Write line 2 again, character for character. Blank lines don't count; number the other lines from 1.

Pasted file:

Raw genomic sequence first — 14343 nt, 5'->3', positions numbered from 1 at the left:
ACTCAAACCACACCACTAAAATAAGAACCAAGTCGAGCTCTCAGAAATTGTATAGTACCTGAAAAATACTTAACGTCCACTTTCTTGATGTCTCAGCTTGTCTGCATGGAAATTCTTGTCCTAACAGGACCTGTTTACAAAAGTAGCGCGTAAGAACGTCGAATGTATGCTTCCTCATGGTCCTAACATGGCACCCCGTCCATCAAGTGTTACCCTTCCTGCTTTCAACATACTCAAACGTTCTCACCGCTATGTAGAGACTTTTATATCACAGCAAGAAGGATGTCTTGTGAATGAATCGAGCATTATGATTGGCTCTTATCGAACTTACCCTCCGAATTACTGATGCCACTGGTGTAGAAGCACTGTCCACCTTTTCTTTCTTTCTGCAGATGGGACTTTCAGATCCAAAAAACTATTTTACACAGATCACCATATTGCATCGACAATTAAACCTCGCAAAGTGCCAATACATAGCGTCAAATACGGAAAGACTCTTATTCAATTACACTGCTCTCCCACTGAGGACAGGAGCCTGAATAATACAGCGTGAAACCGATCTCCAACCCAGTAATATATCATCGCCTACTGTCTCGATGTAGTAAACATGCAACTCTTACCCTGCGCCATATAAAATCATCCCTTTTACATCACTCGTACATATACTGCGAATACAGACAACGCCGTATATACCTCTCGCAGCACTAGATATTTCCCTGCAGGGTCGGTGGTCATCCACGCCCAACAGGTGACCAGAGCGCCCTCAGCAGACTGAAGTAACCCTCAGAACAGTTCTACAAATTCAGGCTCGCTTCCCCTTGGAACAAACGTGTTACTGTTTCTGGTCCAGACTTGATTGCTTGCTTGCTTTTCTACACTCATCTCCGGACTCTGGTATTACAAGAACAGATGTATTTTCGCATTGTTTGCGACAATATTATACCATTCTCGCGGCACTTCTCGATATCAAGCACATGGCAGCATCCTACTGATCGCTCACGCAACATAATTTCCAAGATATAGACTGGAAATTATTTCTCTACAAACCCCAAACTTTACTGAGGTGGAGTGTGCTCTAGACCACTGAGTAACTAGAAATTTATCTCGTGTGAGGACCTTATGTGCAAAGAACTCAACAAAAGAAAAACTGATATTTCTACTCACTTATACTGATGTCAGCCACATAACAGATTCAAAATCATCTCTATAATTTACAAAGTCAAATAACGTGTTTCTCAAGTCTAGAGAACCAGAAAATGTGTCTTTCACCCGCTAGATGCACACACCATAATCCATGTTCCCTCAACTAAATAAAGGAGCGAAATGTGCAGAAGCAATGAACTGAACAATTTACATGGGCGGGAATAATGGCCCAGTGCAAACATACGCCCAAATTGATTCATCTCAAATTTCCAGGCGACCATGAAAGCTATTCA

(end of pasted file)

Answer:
ACTCAAACCACACCACTAAAATAAGAACCAAGTCGAGCTCTCAGAAATTGTATAGTACCTGAAAAATACTTAACGTCCACTTTCTTGATGTCTCAGCTTGTCTGCATGGAAATTCTTGTCCTAACAGGACCTGTTTACAAAAGTAGCGCGTAAGAACGTCGAATGTATGCTTCCTCATGGTCCTAACATGGCACCCCGTCCATCAAGTGTTACCCTTCCTGCTTTCAACATACTCAAACGTTCTCACCGCTATGTAGAGACTTTTATATCACAGCAAGAAGGATGTCTTGTGAATGAATCGAGCATTATGATTGGCTCTTATCGAACTTACCCTCCGAATTACTGATGCCACTGGTGTAGAAGCACTGTCCACCTTTTCTTTCTTTCTGCAGATGGGACTTTCAGATCCAAAAAACTATTTTACACAGATCACCATATTGCATCGACAATTAAACCTCGCAAAGTGCCAATACATAGCGTCAAATACGGAAAGACTCTTATTCAATTACACTGCTCTCCCACTGAGGACAGGAGCCTGAATAATACAGCGTGAAACCGATCTCCAACCCAGTAATATATCATCGCCTACTGTCTCGATGTAGTAAACATGCAACTCTTACCCTGCGCCATATAAAATCATCCCTTTTACATCACTCGTACATATACTGCGAATACAGACAACGCCGTATATACCTCTCGCAGCACTAGATATTTCCCTGCAGGGTCGGTGGTCATCCACGCCCAACAGGTGACCAGAGCGCCCTCAGCAGACTGAAGTAACCCTCAGAACAGTTCTACAAATTCAGGCTCGCTTCCCCTTGGAACAAACGTGTTACTGTTTCTGGTCCAGACTTGATTGCTTGCTTGCTTTTCTACACTCATCTCCGGACTCTGGTATTACAAGAACAGATGTATTTTCGCATTGTTTGCGACAATATTATACCATTCTCGCGGCACTTCTCGATATCAAGCACATGGCAGCATCCTACTGATCGCTCACGCAACATAATTTCCAAGATATAGACTGGAAATTATTTCTCTACAAACCCCAAACTTTACTGAGGTGGAGTGTGCTCTAGACCACTGAGTAACTAGAAATTTATCTCGTGTGAGGACCTTATGTGCAAAGAACTCAACAAAAGAAAAACTGATATTTCTACTCACTTATACTGATGTCAGCCACATAACAGATTCAAAATCATCTCTATAATTTACAAAGTCAAATAACGTGTTTCTCAAGTCTAGAGAACCAGAAAATGTGTCTTTCACCCGCTAGATGCACACACCATAATCCATGTTCCCTCAACTAAATAAAGGAGCGAAATGTGCAGAAGCAATGAACTGAACAATTTACATGGGCGGGAATAATGGCCCAGTGCAAACATACGCCCAAATTGATTCATCTCAAATTTCCAGGCGACCATGAAAGCTATTCA